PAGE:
DNA does not contain the key to its own interpretation.
In sexually reproducing organisms only the fertilised egg ‘knows’ how to interpret DNA, i.e. to use its text for the construction of the organism.The interpretant of the DNA message is buried in the cytoskeleton of the fertilised egg (and the growing embryo).

Note: The role of ecological pressure and niche influence in the evolution may be considered as part of swarm-swarm interactions?

The appearance on the planet of self-interpretation leads us to the emergence of linguistic culture.

c) The emergence of linguistic culture (emergence of experience and cultural evolution through translations back and forth between experience of reality and its linguistic re-description).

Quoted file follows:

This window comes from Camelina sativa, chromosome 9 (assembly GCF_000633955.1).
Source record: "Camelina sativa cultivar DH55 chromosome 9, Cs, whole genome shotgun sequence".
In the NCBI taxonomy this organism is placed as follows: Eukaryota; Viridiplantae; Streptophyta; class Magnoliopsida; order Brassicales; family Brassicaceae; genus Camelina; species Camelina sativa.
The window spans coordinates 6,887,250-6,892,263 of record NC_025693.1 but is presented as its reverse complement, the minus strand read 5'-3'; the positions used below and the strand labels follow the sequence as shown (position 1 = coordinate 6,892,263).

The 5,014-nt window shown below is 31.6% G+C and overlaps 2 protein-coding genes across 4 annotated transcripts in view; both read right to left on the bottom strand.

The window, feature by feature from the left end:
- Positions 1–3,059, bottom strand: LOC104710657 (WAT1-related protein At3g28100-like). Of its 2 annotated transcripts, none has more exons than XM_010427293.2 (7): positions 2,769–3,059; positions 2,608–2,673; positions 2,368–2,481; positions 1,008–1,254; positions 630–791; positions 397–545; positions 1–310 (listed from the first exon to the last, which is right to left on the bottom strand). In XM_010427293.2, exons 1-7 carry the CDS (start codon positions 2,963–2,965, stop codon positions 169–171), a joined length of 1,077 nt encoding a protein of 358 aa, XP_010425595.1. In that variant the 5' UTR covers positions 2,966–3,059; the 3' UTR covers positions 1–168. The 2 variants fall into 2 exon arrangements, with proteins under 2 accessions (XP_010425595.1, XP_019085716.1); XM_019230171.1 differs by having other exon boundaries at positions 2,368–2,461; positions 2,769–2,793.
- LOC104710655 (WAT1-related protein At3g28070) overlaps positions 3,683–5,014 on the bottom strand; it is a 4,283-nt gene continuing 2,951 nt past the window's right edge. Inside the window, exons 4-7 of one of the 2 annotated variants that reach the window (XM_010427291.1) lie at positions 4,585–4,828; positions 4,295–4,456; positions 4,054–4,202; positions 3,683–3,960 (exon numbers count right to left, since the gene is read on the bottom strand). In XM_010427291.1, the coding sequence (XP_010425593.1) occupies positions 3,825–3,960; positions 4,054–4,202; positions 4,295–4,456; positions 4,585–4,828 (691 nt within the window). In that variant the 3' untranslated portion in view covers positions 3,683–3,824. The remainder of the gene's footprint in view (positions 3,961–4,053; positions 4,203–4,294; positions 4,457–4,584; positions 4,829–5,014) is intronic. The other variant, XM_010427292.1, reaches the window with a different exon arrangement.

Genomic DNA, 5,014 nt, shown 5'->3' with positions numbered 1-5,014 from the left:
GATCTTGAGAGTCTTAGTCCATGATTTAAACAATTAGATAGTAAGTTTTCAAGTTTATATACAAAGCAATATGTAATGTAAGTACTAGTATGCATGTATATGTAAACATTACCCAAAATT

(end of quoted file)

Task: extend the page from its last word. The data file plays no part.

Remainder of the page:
Being self-conscious selves humans are the result of the evolutionary creation of a whole new kind of code-duality, a ‘meta’-code-duality so to say, a
duality of reality as analog coded experience perpetually interacting with its digital linguistic redescription in an unending chain of translations back and forth. The dynamic properties and creativity of this code-duality is the core of cultural evolution.

Note. Can we consider evolutionary interactions of organisms with their niches (eg. affordance-based approach) from the semiotic perspective. In this case the emergence of ‘liguistic culture’ between various swarms and their niches appears as a ‘cultural evolution’ already before self-conscious humans?